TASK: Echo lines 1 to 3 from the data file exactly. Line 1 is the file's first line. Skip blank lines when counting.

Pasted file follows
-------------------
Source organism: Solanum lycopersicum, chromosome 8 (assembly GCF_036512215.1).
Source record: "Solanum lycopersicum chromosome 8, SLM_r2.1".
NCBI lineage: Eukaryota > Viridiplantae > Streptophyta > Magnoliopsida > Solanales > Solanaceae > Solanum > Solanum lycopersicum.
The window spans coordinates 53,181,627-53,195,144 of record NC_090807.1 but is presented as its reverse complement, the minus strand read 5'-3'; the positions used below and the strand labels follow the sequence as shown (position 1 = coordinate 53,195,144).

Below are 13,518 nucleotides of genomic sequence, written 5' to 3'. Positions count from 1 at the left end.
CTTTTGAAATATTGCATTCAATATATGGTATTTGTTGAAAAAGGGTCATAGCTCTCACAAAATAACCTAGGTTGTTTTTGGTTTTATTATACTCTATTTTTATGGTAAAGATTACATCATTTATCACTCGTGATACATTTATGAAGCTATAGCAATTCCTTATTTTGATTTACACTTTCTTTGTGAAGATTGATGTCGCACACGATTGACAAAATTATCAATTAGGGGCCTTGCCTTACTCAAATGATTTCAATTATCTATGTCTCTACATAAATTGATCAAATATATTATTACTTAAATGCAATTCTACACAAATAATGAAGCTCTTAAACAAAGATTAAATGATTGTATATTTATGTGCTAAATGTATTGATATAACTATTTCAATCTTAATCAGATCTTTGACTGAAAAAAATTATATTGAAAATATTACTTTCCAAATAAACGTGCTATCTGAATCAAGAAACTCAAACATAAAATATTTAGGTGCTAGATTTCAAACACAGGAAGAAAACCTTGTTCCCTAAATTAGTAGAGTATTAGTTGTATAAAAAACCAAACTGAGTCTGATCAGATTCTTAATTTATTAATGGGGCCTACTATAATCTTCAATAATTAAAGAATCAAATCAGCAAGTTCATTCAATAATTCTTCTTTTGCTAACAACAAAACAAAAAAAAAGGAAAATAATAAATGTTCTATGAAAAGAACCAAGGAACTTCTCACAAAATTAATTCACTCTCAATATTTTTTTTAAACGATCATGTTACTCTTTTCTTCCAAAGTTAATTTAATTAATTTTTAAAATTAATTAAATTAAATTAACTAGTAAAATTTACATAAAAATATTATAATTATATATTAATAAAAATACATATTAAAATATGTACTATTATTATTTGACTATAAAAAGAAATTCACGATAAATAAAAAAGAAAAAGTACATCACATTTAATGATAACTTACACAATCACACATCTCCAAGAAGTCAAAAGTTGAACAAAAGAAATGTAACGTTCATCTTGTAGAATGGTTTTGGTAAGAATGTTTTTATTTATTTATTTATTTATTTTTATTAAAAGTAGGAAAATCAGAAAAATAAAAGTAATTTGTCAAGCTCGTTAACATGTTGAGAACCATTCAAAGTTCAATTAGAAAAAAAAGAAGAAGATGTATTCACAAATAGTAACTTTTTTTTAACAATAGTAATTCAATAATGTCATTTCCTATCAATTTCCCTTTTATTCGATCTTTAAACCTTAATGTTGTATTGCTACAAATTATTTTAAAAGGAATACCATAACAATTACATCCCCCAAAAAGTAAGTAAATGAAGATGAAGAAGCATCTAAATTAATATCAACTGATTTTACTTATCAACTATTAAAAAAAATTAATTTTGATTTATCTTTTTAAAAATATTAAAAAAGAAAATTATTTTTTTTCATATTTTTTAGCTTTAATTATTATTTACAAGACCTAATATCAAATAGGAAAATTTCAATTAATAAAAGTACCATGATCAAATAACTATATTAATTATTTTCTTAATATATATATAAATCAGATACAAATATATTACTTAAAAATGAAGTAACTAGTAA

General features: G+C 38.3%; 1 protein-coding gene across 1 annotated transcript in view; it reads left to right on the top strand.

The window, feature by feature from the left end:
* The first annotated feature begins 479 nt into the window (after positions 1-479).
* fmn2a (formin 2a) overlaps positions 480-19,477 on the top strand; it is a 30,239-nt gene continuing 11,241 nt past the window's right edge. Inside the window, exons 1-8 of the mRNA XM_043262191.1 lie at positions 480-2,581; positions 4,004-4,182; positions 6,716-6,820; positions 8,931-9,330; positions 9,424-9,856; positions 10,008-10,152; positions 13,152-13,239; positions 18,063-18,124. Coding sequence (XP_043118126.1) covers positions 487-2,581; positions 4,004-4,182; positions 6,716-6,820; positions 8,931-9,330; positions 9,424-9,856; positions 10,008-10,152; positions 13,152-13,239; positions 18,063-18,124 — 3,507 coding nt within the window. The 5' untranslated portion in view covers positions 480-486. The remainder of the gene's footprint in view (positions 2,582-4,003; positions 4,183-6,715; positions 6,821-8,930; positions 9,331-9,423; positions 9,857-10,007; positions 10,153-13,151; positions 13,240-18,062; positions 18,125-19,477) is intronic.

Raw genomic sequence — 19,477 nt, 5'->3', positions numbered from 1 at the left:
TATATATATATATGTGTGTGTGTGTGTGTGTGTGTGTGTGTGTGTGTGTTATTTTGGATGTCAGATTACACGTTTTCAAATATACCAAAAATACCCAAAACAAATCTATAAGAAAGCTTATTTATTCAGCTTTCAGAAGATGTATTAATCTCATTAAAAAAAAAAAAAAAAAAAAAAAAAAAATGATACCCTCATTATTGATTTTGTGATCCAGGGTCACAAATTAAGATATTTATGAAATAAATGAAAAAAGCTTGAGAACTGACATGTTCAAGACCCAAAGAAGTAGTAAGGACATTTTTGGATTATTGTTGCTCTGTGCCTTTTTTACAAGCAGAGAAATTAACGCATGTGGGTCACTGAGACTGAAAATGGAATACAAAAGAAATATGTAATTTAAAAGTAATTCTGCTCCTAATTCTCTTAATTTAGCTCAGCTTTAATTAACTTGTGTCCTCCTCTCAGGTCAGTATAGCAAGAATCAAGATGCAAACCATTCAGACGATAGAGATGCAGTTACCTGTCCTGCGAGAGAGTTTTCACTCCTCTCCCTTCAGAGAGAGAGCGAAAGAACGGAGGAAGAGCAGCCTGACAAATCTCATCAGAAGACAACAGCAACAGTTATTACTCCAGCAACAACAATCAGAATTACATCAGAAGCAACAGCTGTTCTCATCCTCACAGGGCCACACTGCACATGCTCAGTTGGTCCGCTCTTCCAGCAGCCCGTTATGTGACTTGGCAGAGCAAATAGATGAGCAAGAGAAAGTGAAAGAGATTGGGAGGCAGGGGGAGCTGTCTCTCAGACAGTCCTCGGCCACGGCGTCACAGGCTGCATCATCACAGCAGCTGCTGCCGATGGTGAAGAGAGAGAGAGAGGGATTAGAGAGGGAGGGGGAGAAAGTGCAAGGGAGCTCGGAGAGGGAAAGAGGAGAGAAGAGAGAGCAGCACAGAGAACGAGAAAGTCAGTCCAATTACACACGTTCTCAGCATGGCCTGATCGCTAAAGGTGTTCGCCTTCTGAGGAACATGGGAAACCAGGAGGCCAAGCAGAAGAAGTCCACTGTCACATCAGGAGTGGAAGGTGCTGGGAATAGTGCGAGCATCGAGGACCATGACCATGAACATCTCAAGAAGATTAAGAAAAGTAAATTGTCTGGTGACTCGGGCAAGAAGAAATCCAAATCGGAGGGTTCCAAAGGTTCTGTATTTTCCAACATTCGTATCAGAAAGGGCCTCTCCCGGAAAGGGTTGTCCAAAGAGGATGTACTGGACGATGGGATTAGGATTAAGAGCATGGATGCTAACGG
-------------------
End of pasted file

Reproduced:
Source organism: Solanum lycopersicum, chromosome 8 (assembly GCF_036512215.1).
Source record: "Solanum lycopersicum chromosome 8, SLM_r2.1".
NCBI lineage: Eukaryota > Viridiplantae > Streptophyta > Magnoliopsida > Solanales > Solanaceae > Solanum > Solanum lycopersicum.